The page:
CCS is actively monitoring and responding to the recommendations of the Public Health Agency of Canada regarding coronavirus disease (COVID-19).
Treatments for stage 1 and stage 2 hypopharyngeal cancer
The following are treatment options for stages 1 and 2 hypopharyngeal cancer. Your healthcare team will suggest treatments based on your needs and work with you to develop a treatment plan.
Stage 1 and stage 2 hypopharyngeal cancers are not common. Most hypopharyngeal cancers are found at a later stage.
Chemoradiation is a main treatment for stages 1 and 2 hypopharyngeal cancer. In chemoradiation, chemotherapy is given during the same time period as radiation therapy. The chemotherapy makes the radiation more effective.
Cisplatin is the chemotherapy drug given along with radiation to the tumour and lymph nodes on both sides of the neck.
Surgery is a main treatment for stages 1 and 2 hypopharyngeal cancer. It is used to remove the tumour along with a margin of healthy tissue around it. You may have surgery to remove part or all of the hypopharynx and larynx (voice box). Most people have a neck dissection along with the removal of the primary tumour. A neck dissection removes the lymph nodes in the neck (cervical lymph nodes).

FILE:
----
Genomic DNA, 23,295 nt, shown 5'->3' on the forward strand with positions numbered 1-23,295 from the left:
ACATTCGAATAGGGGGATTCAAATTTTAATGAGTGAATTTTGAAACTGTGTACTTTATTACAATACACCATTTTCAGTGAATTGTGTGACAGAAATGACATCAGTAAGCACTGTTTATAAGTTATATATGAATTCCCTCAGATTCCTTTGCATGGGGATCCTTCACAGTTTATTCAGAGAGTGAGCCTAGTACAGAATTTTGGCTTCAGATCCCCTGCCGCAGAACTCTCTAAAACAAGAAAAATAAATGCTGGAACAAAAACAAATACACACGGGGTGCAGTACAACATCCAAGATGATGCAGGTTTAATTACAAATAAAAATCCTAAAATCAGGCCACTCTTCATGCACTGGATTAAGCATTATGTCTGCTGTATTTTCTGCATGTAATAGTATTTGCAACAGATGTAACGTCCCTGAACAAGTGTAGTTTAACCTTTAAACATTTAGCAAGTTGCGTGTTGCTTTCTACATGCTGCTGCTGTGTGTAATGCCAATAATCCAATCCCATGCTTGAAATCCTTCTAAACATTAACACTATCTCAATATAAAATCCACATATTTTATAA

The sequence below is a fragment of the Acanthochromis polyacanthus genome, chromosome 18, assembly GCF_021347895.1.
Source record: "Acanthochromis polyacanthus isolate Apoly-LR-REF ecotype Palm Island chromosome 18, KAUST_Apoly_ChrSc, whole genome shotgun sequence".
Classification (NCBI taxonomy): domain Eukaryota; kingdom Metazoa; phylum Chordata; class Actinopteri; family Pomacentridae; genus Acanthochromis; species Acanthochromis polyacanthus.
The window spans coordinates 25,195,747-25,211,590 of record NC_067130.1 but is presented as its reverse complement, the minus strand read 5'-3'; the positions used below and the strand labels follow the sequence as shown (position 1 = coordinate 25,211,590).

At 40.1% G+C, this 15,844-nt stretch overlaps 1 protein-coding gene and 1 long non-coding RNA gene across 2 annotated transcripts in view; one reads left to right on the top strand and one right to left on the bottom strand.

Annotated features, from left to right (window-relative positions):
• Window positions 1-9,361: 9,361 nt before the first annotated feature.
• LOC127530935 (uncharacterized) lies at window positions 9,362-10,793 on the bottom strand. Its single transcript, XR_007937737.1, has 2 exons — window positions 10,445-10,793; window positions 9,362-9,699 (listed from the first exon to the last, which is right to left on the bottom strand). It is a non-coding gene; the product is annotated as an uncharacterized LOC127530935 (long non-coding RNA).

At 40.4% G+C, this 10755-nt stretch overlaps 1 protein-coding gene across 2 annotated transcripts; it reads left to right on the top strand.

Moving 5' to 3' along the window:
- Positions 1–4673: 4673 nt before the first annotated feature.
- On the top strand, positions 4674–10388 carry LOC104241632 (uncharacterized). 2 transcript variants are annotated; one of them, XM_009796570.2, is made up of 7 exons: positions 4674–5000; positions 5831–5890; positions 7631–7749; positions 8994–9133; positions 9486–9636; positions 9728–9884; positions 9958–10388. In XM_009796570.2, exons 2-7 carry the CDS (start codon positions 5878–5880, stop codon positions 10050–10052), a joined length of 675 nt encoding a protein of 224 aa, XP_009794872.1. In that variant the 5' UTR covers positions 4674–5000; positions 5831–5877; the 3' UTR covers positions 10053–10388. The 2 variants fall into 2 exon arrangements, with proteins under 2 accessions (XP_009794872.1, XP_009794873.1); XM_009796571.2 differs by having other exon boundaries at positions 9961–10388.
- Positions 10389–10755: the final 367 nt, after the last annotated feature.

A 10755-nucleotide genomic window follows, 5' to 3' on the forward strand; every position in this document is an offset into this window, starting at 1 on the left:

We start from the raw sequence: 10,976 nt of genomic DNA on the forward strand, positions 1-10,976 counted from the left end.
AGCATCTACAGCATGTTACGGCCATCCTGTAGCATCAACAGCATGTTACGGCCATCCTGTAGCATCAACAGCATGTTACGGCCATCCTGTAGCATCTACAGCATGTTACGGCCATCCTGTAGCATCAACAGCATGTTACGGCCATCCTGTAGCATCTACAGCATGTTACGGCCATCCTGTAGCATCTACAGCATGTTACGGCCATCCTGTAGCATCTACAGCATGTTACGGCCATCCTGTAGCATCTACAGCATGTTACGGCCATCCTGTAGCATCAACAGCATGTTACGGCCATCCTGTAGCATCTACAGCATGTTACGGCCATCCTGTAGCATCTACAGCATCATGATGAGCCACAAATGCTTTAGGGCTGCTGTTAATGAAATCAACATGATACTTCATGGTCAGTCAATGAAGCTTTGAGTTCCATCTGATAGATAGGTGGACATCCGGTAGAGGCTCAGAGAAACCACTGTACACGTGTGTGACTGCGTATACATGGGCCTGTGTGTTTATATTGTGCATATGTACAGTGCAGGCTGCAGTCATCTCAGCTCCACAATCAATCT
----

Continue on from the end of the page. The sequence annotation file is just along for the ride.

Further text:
Surgery is usually followed by radiation therapy to the site of the tumour and both sides of the neck.
Other procedures may be done to help with breathing and nutrition. These include:
- placement of a feeding tube (usually with a gastrostomy) to make sure you get enough nutrients
- placement of a breathing tube (called a tracheostomy) to help you breathe
Surgery for hypopharyngeal cancer may affect your ability to speak and swallow. It may also affect your appearance. Reconstructive surgery may be done to improve the look and function of the mouth and neck as much as possible. It is usually done at the same time as the surgery to remove the hypopharyngeal tumour.
You may be offered radiation therapy as the main treatment for stages 1 and 2 hypopharyngeal cancer. External beam radiation therapy may be given for certain small tumours in the hypopharynx and to lymph nodes on both sides of the neck.
If radiation therapy is used as a main treatment, you will need to have surgery if the cancer comes back. This is called salvage surgery.
Talk to your doctor about clinical trials open to people with hypopharyngeal cancer in Canada. Clinical trials look at new ways to prevent, find and treat cancer. Find out more about clinical trials.
Now I know that I will help someone with cancer even after I’m gone. It’s a footprint I want to leave behind me.
Taking action against all cancers
The latest Canadian Cancer Statistics report found that of all newly diagnosed cancers in 2017, half are expected to be lung, colorectal, breast and prostate cancers. Learn what you can do to reduce the burden of cancer.